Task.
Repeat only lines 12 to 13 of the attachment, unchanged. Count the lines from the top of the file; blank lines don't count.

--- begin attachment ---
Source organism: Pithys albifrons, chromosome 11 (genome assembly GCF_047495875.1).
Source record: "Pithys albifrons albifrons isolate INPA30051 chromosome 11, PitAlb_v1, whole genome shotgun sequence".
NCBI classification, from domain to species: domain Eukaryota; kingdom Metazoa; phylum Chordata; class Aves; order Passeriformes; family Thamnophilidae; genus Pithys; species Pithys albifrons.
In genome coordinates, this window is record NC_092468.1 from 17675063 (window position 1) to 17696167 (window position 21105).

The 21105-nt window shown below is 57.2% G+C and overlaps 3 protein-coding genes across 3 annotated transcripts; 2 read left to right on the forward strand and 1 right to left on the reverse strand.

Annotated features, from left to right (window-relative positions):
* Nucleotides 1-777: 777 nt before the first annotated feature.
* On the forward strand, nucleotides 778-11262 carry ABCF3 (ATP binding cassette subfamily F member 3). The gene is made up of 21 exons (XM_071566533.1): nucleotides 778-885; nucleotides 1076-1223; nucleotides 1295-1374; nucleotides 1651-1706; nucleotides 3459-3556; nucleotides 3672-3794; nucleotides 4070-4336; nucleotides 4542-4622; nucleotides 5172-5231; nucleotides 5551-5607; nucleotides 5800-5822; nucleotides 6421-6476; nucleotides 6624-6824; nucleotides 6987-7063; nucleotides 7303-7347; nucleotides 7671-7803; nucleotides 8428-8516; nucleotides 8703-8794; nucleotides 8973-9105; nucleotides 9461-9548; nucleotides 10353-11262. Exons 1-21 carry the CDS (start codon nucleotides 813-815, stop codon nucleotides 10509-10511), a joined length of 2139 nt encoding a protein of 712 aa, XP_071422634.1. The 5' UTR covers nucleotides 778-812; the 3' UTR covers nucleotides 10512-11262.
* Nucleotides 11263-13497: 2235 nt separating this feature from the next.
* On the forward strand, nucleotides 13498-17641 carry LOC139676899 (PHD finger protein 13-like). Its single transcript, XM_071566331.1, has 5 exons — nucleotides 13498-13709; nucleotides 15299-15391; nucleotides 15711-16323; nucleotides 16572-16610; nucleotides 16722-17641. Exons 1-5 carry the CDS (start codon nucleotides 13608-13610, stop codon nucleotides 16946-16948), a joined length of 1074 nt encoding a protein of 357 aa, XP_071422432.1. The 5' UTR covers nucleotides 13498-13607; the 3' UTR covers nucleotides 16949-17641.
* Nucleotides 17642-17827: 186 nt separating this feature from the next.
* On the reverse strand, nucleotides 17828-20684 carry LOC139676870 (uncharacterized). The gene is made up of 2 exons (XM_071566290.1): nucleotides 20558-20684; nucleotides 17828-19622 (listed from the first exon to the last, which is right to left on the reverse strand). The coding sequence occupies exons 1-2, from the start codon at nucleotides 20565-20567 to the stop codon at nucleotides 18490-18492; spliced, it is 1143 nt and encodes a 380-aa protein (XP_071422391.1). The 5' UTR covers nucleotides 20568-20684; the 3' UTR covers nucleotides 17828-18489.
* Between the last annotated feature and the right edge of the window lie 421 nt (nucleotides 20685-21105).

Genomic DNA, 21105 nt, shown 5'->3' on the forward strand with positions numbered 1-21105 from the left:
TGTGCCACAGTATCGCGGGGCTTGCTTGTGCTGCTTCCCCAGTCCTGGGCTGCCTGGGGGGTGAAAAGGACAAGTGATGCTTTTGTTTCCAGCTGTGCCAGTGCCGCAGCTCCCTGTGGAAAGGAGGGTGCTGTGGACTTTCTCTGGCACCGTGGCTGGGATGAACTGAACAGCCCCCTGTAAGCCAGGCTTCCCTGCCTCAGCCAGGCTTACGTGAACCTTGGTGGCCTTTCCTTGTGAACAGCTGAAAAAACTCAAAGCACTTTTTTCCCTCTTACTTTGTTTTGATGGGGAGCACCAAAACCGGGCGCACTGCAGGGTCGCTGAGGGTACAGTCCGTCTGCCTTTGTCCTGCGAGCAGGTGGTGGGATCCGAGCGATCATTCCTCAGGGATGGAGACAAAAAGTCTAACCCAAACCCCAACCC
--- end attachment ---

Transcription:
* On the reverse strand, nucleotides 17828-20684 carry LOC139676870 (uncharacterized). The gene is made up of 2 exons (XM_071566290.1): nucleotides 20558-20684; nucleotides 17828-19622 (listed from the first exon to the last, which is right to left on the reverse strand). The coding sequence occupies exons 1-2, from the start codon at nucleotides 20565-20567 to the stop codon at nucleotides 18490-18492; spliced, it is 1143 nt and encodes a 380-aa protein (XP_071422391.1). The 5' UTR covers nucleotides 20568-20684; the 3' UTR covers nucleotides 17828-18489.
* Between the last annotated feature and the right edge of the window lie 421 nt (nucleotides 20685-21105).